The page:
This is a spectacular loop on scenic, quiet roads through the Vercors Massif. It crosses at least 11 cols (some you won’t even notice), and comes near several others but the feature climbs are Col de Rousset and Col de la Bataille.
As I’ve mentioned many times, the Vercors massif is one of the most interesting yet overlooked cycling regions in the Alps. I’ve been putting together a cycling guide for the region and realised I’d never cycled one of its most interesting climbs: the south side of Col de Rousset. Until now.
I started in Beaufort-sur-Gervanne climbing to Col de la Croix (745 metres) on a pleasant, deserted gorge road. After a fun descent, I meandered towards Die via Col de Marignac (743 metres). Two relaxing cols already. A perfect warm-up.
Don’t worry, the town of Die is pronounced “Dee.” From here it’s 21 kilometres up to Col de Rousset. This climb is never remotely steep, but is full of truly fabulous hairpins. Probably its only drawback is that motorcyclists flock here in summer.
I’ll let the photos do the talking. Hairpin Nirvana:
The climb is a south entrance into the Vercors and at the summit is an 800 metre long tunnel. I’ve been to the Col from the north side but was scared to go through the tunnel :). But it’s reasonably lit and has a small side walk that I used when the lone car passed me.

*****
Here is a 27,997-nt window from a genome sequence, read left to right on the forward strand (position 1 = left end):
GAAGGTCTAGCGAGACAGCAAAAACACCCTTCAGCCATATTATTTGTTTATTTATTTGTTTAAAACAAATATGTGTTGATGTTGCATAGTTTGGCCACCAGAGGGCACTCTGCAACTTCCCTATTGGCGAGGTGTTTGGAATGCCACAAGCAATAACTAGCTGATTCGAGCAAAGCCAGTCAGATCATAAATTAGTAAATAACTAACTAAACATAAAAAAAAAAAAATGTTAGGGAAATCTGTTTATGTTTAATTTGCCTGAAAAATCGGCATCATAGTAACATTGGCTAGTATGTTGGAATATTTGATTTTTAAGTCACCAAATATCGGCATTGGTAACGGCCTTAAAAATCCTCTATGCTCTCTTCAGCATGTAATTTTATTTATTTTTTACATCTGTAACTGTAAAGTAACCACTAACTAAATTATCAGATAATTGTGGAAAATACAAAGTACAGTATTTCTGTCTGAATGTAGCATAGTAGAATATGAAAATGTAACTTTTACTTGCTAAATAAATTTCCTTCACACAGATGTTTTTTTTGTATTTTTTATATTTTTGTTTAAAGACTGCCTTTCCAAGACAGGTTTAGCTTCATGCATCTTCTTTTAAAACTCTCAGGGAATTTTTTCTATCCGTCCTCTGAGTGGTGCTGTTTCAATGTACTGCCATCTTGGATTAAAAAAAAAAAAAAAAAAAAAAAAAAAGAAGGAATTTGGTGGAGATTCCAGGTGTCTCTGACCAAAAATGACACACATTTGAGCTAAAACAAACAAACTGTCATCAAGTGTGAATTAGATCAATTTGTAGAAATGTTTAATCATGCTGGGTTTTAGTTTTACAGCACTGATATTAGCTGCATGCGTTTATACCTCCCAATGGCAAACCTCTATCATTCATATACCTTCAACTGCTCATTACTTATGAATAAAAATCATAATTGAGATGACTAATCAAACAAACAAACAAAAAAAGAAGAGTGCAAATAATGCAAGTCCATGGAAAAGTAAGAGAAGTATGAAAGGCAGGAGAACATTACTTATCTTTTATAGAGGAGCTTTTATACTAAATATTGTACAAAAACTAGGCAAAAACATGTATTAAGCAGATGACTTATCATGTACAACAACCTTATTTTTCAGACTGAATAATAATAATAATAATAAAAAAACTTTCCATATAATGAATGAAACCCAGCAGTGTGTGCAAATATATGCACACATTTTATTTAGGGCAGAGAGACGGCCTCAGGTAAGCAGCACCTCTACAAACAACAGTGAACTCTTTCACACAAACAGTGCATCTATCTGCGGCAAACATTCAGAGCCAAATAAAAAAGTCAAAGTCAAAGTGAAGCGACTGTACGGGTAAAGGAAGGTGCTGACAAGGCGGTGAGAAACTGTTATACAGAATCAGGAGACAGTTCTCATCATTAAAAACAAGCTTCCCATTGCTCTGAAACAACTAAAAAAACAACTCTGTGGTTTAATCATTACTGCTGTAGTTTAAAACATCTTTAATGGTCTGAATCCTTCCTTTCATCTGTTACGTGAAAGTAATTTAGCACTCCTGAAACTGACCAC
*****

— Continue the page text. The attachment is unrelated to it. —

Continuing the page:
I’ve lost 11 kilograms since January and have been feeling fit. At least fit for an old, mediocre cyclist. But I was nervous about the length and hilliness of the route, so I took a lot fewer photos the rest of the way. But the cols kept coming and coming. The cols are labeled on both maps.
From Col de la Portette (1175 metres) until Col de la Bataille (1313 metres) the route gets fun again with brilliant views on the right side.
It was cold, windy, and briefly hailed here. I was nervous I’d under-dressed, but the weather ultimately behaved. Col de la Bataille was actually closed to cars as they’ve yet to clean up the road after a long winter. But it was fine on a bike.
I was glad to descend out of the fog. The hard work was done, and it was just a pleasant, rolling descent to the start via Col de Bacchus (978m).
Wooohooo! Brilliant route.
See here for a more rides in the Vercors.
A 3D video of the ride: